While in many areas directly affected by the conflict distributing food parcels or hot meals has been the most appropriate form of aid, cash transfers have also provided a low-risk method for helping people in harder to reach areas. “With cash assistance, we're able to reach outside Kharkiv where we have our physical presence,” says Ruslana Hnatchenko, Fundraising Manager at SPHERE Ukraine, another partner of DEC charity ActionAid. “In the worst affected areas where it's too dangerous to go ourselves – such as Donetsk region – we work to identify people with needs and when they apply to us online, we do background checks before approving... We’ve had requests from really badly affected conflict areas like Mariupol, from people who evacuated with a single bag of clothes and personal belongings, who have no money and nowhere to go.”
The International Rescue Committee (IRC) has been using DEC funds to make electronic payments to extremely vulnerable families for three months' worth of supplies. IRC Ukraine Country Director Marysia Zapasnik says there are many benefits to giving direct payments to civilians in a fast-moving conflict situation such as this. It gives people dignity and choice to buy exactly what they need, when they need it, she says; it avoids traditional physical aid packages being wasted should the recipient need to flee; and prevents them taking unnecessary risks in conflict zones or resorting to desperate measures such as selling off assets
“Cash prevents vulnerable households from resorting to negative coping mechanisms such as selling off assets, reducing purchases of medicines, food or other essential items, or taking part in dangerous work or activities,” says Zapasnik. “One particular example is of cash enabling a family to purchase firewood for winter fuel, instead of collecting it themselves from a nearby forest that they knew to be mined. Cash can also be a temporary stop gap, after displacement, to help families get back on their feet.”
She says when markets are functioning, the money is typically spent on food, healthcare including medicines, hygiene items, transport to move to safer locations, and winter clothes and fuel. Cash payments support local shopkeepers too, who often avoid buying lots of stock for fear of it being bombed and destroyed unless there’s enough demand.
Areas around Kyiv saw heavy fighting in the early days of the conflict. Oksana* and her three children hid in a basement for three weeks when the conflict started before being evacuated as bullets flew around them. They returned in April but are still traumatised by their experience. Eight-year-old Khrystyna* still shakes uncontrollably when air raid sirens sound and some of her hair has turned grey, which Oksana puts down to the stress and trauma she has experienced.
Save the Children used DEC funds to provide cash payments and vouchers to families in these areas to help them pay for home repairs, food, clothes and other essentials. “Save the Children helped us a lot, because when we returned, there was nothing: no job, no money,” said Oksana. “It was the first organisation that contacted me. Everything was easy, clear, simple. We filled out the questionnaire and received the money very quickly.”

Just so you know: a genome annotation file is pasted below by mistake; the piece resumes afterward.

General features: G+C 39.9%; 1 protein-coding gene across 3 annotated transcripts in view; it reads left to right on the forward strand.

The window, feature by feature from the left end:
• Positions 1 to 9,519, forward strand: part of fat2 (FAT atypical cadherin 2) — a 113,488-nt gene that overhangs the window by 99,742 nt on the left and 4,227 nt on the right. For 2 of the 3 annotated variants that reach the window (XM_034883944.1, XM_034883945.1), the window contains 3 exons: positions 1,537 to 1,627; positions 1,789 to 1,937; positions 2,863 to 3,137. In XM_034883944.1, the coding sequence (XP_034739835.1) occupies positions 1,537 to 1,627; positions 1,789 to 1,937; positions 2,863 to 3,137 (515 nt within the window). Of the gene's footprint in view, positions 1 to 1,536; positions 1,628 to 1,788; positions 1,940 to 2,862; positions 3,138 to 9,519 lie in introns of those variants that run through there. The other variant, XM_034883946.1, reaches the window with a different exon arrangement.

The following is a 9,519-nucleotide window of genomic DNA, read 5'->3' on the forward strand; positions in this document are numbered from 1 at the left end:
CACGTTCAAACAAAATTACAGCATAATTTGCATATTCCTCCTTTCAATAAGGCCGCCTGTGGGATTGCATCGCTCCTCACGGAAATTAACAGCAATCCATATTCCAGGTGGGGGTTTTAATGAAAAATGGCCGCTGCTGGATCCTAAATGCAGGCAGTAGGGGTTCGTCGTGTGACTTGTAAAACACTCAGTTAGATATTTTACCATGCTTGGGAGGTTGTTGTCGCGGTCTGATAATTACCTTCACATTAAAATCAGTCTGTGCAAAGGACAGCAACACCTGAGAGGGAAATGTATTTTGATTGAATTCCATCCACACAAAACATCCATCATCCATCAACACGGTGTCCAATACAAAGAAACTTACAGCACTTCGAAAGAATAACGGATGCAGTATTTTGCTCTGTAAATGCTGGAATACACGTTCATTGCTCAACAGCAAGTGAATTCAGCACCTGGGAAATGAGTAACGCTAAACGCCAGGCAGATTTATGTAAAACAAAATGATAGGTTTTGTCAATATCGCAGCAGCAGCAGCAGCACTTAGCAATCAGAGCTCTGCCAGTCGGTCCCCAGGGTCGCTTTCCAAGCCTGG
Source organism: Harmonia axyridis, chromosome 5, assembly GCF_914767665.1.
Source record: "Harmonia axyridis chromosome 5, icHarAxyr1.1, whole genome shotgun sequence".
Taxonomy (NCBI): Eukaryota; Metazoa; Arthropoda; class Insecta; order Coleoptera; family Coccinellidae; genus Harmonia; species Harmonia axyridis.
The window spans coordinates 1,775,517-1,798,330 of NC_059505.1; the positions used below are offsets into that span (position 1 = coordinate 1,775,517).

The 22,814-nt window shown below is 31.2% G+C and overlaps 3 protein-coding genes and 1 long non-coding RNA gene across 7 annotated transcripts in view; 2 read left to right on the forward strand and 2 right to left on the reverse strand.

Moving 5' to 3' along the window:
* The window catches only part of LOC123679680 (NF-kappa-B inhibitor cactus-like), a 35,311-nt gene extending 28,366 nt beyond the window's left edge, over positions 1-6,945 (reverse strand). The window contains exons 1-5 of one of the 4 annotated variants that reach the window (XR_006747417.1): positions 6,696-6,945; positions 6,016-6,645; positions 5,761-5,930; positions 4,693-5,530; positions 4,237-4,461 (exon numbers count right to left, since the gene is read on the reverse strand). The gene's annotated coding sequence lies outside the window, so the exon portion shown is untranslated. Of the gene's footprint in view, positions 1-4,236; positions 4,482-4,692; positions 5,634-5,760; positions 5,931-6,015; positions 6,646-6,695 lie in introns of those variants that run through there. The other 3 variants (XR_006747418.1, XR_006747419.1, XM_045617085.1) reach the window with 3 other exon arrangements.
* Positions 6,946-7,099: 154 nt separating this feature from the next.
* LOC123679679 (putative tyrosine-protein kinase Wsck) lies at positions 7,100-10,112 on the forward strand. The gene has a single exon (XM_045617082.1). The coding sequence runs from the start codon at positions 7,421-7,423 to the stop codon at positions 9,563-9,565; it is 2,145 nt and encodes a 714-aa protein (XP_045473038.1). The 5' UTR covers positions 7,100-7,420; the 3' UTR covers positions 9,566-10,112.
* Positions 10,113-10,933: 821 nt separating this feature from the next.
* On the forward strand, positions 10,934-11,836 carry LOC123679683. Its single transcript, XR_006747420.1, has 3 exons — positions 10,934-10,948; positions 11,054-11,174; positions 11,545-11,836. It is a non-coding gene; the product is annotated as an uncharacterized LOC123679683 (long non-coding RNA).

Christian Aid supported a local charity in Kyiv with a DEC-funded grant to buy construction tools and materials to be lent out free of charge so that people could repair their homes in a district badly affected by shelling. “This is the most economical way to use them and for some households, it is the only way to get such devices,” said a representative of the charity.
By late 2022, although the city was still being hit by long-range missiles, Kharkiv was no longer on the frontline. Nonetheless, many people remained in underground shelters, with aid workers reporting that some are too traumatised to leave or even eat.
“The big challenge now, especially for children, young people, even adults that I saw, like how deep is this trauma?” says Father Vitaliy of Depaul. “People after eight months do not want to move or leave the shelters or basements where they spend the most difficult and dangerous times, where until recently there was shooting in the cities. But even now there is less shooting or less rockets, but people are still there. So it needs a lot of work to help them overcome this trauma.” Depaul has set up day centres in three cities alongside its DEC-funded support for people in shelters to try to help them overcome their trauma and bring them out into different environments again during the day.
For some, such as those with mobility issues or disabilities in high-rise buildings, getting out simply isn’t an option because rolling powercuts have left elevators out of action. Talking in January 2023, Sarah Hilding der Weduwen Head of OCHA Ukraine, says: “Our main concern is the people who can’t leave, the most vulnerable in the big cities. What if you live on the 16th floor and you are disabled you can’t go down the elevator, or the shops are not restocked as they have no electricity? Even people I work with put their shopping in the elevator but walk up – just in case [it gets stuck].”
By December 2022, as the roads froze in Kharkiv, Aleksander and the team of volunteer cyclists had switched to snow tyres in order to continue to deliver food and medicine to those left in the city. They are now also responding to calls from people stuck in apartments during power cuts and helping to arrange repairs to keep the cold out.
Local aid workers and volunteers have been at the heart of the humanitarian response to the conflict in Ukraine, showing incredible bravery and determination to get aid to people in need despite very challenging conditions. DEC funding continues to boost their efforts and allow them to reach many more people.
*Names changed or withheld to protect identities.